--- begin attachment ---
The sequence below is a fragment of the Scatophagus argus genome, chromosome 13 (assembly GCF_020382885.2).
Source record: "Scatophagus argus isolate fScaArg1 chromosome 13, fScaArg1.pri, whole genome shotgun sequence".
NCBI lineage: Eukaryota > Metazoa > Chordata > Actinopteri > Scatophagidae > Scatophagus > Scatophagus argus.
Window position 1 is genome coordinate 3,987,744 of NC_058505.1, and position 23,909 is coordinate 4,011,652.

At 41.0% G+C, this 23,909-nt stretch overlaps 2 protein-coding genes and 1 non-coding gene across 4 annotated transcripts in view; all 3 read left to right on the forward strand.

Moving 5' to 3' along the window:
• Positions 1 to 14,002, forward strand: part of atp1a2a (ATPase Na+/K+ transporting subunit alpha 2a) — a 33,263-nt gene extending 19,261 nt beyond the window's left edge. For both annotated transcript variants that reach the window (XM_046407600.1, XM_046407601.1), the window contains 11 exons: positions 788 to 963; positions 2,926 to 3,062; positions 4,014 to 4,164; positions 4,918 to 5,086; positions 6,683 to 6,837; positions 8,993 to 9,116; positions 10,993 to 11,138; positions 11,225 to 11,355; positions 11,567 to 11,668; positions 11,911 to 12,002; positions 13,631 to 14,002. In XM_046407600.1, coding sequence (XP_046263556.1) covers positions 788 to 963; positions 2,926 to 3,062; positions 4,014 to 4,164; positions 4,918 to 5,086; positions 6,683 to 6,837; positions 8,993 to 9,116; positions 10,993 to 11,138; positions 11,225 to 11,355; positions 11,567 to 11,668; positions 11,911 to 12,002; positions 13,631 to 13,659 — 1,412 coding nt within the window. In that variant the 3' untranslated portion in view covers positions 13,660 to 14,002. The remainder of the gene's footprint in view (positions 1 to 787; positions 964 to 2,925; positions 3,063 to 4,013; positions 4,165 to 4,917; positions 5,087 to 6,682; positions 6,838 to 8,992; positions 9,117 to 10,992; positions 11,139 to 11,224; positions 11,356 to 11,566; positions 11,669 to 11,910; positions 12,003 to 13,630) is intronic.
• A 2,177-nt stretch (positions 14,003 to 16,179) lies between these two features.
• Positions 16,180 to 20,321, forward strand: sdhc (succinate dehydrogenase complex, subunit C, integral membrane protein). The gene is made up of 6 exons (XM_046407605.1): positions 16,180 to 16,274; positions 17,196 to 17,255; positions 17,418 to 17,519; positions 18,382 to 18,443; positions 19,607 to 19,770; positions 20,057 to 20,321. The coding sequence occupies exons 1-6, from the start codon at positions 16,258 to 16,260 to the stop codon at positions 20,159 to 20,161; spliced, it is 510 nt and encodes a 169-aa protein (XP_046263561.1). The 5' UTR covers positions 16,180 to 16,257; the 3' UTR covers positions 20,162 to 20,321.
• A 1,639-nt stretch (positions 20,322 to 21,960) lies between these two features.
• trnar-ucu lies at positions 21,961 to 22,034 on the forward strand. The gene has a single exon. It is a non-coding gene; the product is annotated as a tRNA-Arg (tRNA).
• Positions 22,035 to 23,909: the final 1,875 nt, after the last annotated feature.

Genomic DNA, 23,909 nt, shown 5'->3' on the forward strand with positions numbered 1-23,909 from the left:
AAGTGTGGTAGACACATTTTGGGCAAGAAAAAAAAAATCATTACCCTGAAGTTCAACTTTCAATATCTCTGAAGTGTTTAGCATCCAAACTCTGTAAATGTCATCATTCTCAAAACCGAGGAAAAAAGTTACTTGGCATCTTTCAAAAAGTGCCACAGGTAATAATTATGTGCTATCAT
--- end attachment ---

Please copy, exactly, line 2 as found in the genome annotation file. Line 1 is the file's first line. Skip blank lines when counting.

Source record: "Scatophagus argus isolate fScaArg1 chromosome 13, fScaArg1.pri, whole genome shotgun sequence".